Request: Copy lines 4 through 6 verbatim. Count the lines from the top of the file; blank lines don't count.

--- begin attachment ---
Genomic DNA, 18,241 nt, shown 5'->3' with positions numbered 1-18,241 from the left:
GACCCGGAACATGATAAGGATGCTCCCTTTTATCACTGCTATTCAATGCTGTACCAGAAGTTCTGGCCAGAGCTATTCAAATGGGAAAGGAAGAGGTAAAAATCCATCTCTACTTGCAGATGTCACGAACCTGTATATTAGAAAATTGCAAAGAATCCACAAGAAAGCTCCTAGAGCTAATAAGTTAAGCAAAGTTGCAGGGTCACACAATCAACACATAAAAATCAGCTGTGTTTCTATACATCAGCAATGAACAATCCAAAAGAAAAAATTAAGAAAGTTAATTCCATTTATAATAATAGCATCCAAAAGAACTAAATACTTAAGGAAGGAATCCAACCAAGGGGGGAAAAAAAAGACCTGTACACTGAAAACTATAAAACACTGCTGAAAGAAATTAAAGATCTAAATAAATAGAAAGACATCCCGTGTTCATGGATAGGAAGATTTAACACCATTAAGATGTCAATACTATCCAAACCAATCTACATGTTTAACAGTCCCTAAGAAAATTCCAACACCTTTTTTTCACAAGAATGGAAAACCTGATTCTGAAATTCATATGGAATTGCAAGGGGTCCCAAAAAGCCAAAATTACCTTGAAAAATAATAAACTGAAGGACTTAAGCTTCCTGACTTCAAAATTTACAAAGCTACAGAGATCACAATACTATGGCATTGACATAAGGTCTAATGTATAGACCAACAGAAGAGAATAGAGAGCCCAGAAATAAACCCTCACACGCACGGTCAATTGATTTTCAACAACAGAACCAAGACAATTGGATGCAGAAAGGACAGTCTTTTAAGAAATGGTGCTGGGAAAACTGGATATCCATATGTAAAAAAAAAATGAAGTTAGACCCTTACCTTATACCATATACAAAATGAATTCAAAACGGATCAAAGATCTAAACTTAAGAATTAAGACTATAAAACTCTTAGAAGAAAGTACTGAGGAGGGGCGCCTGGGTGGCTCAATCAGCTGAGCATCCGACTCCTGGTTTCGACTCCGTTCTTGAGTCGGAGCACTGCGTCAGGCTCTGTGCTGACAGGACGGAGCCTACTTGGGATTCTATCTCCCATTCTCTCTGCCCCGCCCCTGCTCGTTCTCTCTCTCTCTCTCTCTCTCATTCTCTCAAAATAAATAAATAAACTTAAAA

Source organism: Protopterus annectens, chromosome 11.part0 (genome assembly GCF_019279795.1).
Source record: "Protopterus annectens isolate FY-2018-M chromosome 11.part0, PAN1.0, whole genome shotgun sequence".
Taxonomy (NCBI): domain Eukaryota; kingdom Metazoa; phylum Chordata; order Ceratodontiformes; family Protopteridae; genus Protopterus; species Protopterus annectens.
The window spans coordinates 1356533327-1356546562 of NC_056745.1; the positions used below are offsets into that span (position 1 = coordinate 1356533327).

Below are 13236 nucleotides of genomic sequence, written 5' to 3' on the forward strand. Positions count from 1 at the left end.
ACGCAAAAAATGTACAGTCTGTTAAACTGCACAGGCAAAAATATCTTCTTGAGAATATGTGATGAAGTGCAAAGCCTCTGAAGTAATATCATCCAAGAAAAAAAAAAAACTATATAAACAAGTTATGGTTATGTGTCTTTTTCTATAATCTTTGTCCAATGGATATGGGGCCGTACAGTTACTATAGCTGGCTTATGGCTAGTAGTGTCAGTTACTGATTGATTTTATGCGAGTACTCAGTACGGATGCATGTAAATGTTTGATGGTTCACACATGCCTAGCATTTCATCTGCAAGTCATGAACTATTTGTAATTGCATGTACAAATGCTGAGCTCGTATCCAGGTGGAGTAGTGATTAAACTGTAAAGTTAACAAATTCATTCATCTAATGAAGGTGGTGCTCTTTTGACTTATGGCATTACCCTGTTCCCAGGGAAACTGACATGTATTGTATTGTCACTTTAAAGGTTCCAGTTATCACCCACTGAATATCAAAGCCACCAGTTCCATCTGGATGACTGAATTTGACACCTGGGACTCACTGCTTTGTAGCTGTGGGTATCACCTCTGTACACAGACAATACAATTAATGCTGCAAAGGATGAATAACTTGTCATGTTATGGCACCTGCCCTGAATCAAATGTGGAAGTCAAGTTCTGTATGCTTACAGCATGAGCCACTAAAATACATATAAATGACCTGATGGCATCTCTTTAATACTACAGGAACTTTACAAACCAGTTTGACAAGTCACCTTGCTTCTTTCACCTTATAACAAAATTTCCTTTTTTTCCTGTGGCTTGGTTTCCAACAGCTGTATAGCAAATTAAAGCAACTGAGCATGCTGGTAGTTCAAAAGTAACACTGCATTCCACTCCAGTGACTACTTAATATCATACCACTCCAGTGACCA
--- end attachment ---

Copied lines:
Source record: "Protopterus annectens isolate FY-2018-M chromosome 11.part0, PAN1.0, whole genome shotgun sequence".
Taxonomy (NCBI): domain Eukaryota; kingdom Metazoa; phylum Chordata; order Ceratodontiformes; family Protopteridae; genus Protopterus; species Protopterus annectens.
The window spans coordinates 1356533327-1356546562 of NC_056745.1; the positions used below are offsets into that span (position 1 = coordinate 1356533327).